Rare Diseases

Health written question – answered on 11th February 2013.

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Photo of Hywel Williams Hywel Williams Shadow PC Spokesperson (Education), Shadow PC Spokesperson (Work and Pensions), Shadow PC Spokesperson (Health), Shadow Spokesperson (Cabinet Office), Shadow PC Spokesperson (International Development)

To ask the Secretary of State for Health whether he has considered introducing a screening programme for patients with (a) severe combined imunodeficiency and (b) other rare diseases.

Photo of Andrew Smith Andrew Smith Labour, Oxford East

To ask the Secretary of State for Health what representations he has received from the National Screening Committee on the introduction of severe combined immunodeficiency screening for newborn babies.

Photo of Daniel Poulter Daniel Poulter The Parliamentary Under-Secretary of State for Health

The UK National Screening Committee (UK NSC) advises Ministers and the national health service in all four countries about all aspects of screening policy and supports implementation. Using research evidence, pilot programmes and economic evaluation, it assesses the evidence for programmes against a set of internationally recognised criteria.

The UK NSC is currently reviewing the evidence for newborn screening for severe combined immunodeficiency against its criteria. A public consultation on the screening review has just closed and Ministers expect to receive a recommendation from the UK NSC shortly.

As part of the NHS Newborn Bloodspot Screening Programme in England all newborn babies are offered screening for phenylketonuria, congenital hypothyroidism, sickle cell anaemia, cystic fibrosis and medium-chain acyl-CoA dehydrogenase deficiency.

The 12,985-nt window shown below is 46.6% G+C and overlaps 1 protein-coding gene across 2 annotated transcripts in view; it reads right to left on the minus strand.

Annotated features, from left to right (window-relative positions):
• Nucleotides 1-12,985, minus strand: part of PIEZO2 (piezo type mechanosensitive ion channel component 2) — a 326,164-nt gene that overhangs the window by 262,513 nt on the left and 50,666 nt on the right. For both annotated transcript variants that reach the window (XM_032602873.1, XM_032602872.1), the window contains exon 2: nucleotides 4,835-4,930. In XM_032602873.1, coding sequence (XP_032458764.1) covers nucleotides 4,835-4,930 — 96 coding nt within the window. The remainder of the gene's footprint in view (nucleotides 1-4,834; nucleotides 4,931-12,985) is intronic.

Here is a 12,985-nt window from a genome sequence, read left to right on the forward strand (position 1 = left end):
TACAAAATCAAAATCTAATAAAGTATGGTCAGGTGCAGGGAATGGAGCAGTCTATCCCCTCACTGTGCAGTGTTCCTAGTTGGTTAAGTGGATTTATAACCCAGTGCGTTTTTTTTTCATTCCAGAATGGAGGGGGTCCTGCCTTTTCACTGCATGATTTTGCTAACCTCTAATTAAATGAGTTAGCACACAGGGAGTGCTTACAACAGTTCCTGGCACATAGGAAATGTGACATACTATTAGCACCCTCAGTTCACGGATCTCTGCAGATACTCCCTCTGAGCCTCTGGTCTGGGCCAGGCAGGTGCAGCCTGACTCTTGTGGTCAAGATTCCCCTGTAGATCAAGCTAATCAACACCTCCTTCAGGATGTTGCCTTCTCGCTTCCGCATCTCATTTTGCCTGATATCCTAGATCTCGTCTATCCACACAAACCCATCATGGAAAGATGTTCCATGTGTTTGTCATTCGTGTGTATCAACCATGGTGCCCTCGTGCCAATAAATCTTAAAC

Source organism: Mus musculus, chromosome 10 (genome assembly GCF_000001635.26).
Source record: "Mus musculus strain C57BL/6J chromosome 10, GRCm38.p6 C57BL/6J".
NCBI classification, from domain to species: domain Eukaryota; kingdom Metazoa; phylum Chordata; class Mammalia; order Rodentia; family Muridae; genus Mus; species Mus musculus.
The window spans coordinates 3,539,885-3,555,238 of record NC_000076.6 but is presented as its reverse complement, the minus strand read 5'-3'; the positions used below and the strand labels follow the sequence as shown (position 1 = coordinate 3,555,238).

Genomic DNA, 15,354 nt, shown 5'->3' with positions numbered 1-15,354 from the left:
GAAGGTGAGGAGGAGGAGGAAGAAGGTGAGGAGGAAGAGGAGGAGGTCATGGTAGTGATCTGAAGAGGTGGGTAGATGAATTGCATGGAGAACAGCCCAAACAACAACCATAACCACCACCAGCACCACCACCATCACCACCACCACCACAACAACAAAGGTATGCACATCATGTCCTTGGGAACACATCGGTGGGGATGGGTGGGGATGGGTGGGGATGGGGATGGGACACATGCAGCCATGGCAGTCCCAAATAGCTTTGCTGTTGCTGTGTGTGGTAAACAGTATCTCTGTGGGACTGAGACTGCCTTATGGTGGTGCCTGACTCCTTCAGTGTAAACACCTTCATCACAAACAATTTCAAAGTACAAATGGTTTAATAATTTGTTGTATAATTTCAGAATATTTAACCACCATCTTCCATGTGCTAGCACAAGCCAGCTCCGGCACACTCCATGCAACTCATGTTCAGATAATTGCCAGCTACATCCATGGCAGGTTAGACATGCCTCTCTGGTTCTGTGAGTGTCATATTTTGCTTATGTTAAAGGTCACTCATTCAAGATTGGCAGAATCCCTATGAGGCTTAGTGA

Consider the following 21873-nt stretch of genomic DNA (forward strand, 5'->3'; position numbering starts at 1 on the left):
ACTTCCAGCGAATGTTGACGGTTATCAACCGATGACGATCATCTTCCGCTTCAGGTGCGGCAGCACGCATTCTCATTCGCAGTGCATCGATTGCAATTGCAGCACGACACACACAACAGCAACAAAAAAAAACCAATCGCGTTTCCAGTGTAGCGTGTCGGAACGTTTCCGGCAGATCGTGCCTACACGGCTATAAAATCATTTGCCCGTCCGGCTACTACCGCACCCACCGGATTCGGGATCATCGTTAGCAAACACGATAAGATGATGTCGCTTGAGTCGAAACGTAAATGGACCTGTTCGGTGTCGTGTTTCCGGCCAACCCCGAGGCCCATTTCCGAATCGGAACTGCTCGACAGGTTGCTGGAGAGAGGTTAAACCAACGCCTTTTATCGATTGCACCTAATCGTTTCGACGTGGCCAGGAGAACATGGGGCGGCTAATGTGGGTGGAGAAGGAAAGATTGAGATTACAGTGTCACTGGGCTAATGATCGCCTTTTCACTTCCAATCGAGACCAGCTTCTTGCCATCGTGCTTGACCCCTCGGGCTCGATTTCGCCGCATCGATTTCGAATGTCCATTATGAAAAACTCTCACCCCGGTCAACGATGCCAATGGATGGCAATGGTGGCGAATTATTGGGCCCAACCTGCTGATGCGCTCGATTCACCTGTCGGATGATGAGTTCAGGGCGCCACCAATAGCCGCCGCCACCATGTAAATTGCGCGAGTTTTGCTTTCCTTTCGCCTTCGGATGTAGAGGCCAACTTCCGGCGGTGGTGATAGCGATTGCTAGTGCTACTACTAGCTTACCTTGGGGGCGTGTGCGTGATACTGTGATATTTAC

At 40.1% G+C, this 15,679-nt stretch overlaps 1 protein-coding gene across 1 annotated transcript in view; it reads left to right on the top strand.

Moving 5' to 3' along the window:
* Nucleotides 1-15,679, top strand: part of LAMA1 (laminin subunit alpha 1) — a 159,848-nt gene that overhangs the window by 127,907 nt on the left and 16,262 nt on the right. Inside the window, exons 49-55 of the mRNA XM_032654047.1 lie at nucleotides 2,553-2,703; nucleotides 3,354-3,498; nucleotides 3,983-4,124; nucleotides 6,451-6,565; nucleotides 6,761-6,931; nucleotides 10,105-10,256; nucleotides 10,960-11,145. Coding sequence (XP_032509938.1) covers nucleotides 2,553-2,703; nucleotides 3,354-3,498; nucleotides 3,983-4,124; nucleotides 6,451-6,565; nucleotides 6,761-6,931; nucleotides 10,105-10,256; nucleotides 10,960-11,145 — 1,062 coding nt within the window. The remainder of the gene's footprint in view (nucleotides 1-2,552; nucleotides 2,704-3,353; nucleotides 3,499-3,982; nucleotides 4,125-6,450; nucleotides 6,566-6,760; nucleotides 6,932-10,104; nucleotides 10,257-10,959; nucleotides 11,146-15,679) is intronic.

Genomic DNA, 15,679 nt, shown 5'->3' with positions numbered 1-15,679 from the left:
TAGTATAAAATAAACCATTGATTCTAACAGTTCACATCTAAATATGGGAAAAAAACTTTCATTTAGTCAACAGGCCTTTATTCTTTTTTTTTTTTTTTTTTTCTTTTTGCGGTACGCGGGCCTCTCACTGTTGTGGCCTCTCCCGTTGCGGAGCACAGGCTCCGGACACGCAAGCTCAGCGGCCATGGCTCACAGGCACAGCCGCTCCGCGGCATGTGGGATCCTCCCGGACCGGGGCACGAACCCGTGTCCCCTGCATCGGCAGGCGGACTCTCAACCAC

On 8 April 2012 the Department announced that an evaluation to investigate extending the NHS Newborn Bloodspot Screening Programme to include the conditions maple syrup urine disease, homocytinuria, glutaric acidaemia type 1, isovaleric acidaemia and long chain fatty acidaemia would begin in July 2012. Screening is offered to the populations served by the screening laboratories in Leeds, Manchester, Sheffield, Birmingham, London (Guy's and St Thomas' and Great Ormond Street). The evaluation will provide evidence that will enable the UK NSC to carry out a thorough review of screening for the above conditions against its internationally recognised criteria.

Where stakeholder organisations or individuals feel that there is enough evidence published in peer reviewed journals to consider screening for other rare conditions they can submit a policy proposal to the UK NSC. Further information is available on the UK NSC's website at:

www.screening.nhs.uk/policyreview

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